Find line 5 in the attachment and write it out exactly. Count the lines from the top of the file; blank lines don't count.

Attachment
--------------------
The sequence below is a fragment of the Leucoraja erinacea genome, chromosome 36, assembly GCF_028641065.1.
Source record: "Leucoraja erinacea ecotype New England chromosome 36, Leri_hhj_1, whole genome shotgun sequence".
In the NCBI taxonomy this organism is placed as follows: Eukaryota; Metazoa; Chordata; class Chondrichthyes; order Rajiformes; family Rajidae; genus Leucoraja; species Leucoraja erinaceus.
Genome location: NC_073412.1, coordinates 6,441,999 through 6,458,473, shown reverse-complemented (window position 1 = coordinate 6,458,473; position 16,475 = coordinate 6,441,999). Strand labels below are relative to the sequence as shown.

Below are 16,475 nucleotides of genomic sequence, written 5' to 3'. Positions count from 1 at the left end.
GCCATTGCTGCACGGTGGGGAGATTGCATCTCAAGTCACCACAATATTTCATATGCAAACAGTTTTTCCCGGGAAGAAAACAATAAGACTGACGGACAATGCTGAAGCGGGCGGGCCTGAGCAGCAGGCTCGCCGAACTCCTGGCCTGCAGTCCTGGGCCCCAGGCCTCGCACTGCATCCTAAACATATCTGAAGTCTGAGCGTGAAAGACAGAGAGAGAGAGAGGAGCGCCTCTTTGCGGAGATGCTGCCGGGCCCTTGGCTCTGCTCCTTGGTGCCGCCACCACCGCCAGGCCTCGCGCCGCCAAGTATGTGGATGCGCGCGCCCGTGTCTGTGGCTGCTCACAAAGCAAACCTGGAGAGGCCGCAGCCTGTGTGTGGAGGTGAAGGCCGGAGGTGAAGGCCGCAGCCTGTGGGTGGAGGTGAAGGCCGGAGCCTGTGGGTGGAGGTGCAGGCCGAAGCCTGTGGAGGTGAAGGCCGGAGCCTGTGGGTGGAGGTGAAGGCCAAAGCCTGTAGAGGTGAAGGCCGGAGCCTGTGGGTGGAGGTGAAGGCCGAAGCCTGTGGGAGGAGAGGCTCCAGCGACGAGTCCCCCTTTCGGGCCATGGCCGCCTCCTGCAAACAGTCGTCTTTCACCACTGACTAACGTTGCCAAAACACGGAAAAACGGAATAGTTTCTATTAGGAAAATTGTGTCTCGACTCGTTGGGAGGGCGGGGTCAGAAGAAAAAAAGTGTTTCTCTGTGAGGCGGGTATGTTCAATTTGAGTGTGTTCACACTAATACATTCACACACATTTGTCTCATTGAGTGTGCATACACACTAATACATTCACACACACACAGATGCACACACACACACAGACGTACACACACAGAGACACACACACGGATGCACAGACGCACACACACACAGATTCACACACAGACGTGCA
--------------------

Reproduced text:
Below are 16,475 nucleotides of genomic sequence, written 5' to 3'. Positions count from 1 at the left end.